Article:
Ms. Giddens accepts this position and rides to the home in Bly, England. She enters the gate and walks the rest of the distance, hearing the name "Flora!" being called, accompanied by birds chirping. Suddenly, Ms. Giddens sees Flora just next to a small gazebo. Like most English charges, Flora is polite, tactful and well-spoken. She introduces herself to Ms. Giddens, as well as her pet turtle, Rupert, whom she withdraws from her pocket.
Off they go to the manor house where Mrs. Grose, the woman who has taken care of Flora in the interim, lives. Ms. Giddens is overcome by the size and beauty of the house. Ms. Giddens asks in passing what the previous governess, Ms. Jessel was like. Mrs. Grose states that she was young but not nearly as pretty as Ms. Giddens. Ms. Giddens shows relief as what appears to be a very nice situation. She remarks at how persuasive the uncle was at getting her to take the job. Mrs. Grose slips up, mentioning that he had the devil's eye (referring to another man), and giving us the first indication that all is not well here�
Ms. Giddens and Mrs. Grose playfully bathe Flora, who repeats, "Miles is coming!" a reference to her brother who is away at school. After her bath, Flora takes Ms. Giddens on a tour of the house, and it is here that Flora's perspicacity becomes troubling. Flora poses the question of wishing she could sleep in several rooms at once, then ponders if she died during her sleep, would the Lord take her to heaven, or just let her walk around aimlessly�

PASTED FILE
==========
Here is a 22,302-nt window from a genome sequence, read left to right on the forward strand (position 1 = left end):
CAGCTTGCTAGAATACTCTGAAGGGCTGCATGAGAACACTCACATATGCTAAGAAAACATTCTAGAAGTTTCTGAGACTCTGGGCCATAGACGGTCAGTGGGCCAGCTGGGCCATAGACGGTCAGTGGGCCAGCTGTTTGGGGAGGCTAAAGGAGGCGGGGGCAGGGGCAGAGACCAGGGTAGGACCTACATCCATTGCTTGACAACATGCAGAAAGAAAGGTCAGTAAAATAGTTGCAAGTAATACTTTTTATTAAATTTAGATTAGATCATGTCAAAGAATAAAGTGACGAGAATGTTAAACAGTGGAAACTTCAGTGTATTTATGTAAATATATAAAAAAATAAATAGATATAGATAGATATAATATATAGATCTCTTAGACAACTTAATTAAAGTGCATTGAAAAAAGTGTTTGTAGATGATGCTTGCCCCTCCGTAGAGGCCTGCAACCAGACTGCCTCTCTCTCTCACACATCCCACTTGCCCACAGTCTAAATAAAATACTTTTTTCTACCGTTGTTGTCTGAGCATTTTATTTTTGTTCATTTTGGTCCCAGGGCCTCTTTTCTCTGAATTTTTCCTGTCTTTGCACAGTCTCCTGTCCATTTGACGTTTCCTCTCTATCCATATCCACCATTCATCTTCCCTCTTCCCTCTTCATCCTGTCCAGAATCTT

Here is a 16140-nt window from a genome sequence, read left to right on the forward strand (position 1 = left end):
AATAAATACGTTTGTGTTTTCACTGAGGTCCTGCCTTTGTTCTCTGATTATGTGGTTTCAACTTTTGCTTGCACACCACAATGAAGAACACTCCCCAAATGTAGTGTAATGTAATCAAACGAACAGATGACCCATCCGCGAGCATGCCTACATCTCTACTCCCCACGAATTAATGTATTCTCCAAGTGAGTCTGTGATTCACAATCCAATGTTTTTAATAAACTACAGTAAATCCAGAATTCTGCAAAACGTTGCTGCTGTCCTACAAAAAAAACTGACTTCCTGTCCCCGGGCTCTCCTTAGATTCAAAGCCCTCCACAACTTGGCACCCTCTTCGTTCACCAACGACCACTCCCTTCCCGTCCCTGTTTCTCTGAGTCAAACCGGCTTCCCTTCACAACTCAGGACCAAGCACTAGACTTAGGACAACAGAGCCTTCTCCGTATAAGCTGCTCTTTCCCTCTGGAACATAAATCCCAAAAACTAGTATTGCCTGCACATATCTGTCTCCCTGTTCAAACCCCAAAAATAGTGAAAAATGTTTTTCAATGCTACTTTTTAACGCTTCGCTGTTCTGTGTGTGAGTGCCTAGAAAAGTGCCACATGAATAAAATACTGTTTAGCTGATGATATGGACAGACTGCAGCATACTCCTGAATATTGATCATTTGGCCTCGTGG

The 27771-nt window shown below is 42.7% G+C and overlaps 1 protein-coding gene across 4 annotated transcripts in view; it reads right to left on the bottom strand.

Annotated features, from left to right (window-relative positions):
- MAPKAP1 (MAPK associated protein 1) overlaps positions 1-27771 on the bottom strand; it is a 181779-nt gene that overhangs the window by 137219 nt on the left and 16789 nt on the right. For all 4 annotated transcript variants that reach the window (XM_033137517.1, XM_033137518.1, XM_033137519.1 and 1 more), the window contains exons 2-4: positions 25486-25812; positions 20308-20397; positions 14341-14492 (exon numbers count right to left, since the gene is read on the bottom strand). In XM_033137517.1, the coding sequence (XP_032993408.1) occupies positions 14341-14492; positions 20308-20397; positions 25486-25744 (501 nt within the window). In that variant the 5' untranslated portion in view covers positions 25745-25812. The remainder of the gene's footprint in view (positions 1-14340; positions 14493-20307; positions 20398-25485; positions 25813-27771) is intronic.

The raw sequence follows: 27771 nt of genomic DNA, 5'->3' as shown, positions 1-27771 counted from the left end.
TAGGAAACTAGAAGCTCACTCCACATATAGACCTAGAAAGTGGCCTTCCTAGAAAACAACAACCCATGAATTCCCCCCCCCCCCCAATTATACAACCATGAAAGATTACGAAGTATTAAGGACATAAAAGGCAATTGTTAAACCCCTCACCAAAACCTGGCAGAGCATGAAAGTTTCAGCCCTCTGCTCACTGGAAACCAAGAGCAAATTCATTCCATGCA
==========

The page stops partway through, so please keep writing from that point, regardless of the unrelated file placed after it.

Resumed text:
During the night, Flora awakens and looks out the window overlooking the garden, and hums "Oh willow waly". The next day Flora receives the mail and gives it to Ms. Giddens who is shocked to learn that Miles has been expelled from school. Even more shocking to her is Flora's ability to know this the night before. A more realistic explanation would be that the letter arrived a day or two early, and Flora commandeered it from the post, read it and learned of Miles' expulsion, and put the letter back in the envelope and resealed it, giving it to the governess a day or two later (although Ms. Giddens makes a point to mention that the letter was not opened before she herself tore it open).